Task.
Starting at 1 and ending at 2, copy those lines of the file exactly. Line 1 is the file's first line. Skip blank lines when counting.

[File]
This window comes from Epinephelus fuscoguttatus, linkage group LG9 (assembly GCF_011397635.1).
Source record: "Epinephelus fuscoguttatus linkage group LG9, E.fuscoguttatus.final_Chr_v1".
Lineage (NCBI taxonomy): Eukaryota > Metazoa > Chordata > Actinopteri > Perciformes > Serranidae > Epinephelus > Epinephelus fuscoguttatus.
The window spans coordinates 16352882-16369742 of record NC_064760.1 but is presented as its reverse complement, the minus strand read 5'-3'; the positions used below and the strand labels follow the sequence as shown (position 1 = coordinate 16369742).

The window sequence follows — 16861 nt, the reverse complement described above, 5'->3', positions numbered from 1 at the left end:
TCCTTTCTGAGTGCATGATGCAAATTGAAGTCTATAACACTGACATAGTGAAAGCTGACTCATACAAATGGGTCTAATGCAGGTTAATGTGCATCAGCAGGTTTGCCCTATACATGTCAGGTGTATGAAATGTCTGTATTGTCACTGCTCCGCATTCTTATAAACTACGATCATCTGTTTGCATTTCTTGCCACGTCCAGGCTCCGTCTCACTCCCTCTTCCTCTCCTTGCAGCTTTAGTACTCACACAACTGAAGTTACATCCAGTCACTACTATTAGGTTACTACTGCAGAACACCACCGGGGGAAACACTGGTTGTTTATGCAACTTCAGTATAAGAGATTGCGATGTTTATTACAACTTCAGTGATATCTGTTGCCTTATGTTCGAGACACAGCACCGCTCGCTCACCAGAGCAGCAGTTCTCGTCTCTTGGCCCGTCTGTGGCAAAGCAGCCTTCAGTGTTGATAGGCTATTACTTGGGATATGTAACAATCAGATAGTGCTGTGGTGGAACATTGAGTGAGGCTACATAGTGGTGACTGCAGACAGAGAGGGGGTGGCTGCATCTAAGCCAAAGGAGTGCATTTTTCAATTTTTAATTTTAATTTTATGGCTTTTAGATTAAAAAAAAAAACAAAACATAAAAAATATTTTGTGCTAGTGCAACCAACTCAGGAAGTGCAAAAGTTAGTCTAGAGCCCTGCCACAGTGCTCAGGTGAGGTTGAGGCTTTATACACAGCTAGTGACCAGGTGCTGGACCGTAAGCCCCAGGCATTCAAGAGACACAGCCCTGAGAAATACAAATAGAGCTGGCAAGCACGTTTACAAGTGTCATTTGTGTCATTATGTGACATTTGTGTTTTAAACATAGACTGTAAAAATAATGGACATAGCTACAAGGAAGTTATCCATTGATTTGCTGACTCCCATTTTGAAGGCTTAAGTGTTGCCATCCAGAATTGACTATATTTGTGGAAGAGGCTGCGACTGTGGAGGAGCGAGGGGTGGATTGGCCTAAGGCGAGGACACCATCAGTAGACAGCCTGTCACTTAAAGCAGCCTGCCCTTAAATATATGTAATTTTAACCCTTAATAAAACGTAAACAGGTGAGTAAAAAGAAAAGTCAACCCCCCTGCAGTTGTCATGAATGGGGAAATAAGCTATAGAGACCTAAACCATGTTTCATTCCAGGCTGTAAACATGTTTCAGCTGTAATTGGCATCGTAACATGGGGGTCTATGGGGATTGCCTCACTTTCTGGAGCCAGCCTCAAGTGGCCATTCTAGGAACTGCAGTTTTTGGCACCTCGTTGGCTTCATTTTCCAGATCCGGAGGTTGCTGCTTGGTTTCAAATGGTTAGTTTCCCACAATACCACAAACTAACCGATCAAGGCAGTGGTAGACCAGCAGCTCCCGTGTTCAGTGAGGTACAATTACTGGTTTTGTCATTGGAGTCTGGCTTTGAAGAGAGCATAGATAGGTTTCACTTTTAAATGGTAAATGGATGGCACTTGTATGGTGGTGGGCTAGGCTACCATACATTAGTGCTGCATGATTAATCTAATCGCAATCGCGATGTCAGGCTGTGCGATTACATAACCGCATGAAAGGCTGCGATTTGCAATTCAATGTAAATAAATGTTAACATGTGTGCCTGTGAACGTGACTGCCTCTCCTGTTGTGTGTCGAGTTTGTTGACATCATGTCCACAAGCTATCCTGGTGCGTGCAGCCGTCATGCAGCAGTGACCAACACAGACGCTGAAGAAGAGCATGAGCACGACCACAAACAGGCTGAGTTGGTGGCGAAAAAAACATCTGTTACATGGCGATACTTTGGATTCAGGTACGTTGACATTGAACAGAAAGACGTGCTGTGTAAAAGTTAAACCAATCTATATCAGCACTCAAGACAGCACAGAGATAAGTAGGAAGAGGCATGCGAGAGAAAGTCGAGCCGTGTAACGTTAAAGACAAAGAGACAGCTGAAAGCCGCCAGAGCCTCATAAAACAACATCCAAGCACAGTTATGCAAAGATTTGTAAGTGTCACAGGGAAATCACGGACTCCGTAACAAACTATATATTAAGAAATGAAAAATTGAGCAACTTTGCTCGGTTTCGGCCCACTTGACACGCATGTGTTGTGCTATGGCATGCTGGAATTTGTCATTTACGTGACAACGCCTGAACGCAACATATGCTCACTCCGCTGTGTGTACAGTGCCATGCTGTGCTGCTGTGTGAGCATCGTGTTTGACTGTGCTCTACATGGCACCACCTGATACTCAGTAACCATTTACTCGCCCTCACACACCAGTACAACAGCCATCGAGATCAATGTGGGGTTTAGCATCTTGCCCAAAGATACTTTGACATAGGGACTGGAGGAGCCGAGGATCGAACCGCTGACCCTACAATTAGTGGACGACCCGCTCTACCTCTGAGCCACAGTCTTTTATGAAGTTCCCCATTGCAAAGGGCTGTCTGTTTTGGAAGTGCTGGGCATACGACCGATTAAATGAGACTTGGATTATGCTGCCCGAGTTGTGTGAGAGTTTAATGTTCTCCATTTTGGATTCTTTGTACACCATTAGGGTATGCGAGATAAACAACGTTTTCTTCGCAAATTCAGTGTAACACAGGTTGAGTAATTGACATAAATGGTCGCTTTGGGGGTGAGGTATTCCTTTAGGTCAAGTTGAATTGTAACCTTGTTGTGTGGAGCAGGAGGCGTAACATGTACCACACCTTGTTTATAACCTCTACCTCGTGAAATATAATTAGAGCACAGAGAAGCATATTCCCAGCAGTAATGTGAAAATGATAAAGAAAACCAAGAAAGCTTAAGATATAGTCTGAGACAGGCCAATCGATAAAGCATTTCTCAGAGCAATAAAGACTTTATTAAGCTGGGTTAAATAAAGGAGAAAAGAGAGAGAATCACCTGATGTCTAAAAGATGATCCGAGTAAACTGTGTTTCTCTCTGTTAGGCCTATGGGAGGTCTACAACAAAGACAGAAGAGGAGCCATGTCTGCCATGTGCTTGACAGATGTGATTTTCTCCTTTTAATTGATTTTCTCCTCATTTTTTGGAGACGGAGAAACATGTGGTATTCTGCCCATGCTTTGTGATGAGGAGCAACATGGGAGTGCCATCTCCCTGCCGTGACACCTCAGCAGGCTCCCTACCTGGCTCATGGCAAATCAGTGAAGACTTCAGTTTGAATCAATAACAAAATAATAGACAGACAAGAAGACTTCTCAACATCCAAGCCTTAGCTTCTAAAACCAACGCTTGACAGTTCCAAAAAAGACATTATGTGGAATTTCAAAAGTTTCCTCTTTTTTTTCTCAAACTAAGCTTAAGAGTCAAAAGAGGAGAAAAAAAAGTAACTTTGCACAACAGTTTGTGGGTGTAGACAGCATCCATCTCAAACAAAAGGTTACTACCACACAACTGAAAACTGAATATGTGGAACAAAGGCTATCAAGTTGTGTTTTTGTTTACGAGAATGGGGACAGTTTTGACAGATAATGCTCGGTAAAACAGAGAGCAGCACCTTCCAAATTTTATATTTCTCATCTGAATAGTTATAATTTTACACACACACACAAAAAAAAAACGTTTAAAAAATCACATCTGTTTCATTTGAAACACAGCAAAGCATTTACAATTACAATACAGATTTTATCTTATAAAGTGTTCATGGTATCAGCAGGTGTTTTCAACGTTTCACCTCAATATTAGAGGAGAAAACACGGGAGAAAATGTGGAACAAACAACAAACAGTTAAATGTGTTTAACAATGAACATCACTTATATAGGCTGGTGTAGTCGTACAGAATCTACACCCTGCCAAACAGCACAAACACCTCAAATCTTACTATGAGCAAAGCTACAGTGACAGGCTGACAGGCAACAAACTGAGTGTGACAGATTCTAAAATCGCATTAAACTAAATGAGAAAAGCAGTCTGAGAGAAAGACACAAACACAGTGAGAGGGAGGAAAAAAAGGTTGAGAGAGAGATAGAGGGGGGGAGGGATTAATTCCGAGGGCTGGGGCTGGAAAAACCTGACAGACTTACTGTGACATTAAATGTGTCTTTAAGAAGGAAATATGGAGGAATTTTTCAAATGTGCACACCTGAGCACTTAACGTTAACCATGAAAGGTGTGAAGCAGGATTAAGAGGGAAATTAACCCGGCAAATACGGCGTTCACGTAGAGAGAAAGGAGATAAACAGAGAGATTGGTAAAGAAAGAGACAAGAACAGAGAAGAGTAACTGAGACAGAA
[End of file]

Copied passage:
This window comes from Epinephelus fuscoguttatus, linkage group LG9 (assembly GCF_011397635.1).
Source record: "Epinephelus fuscoguttatus linkage group LG9, E.fuscoguttatus.final_Chr_v1".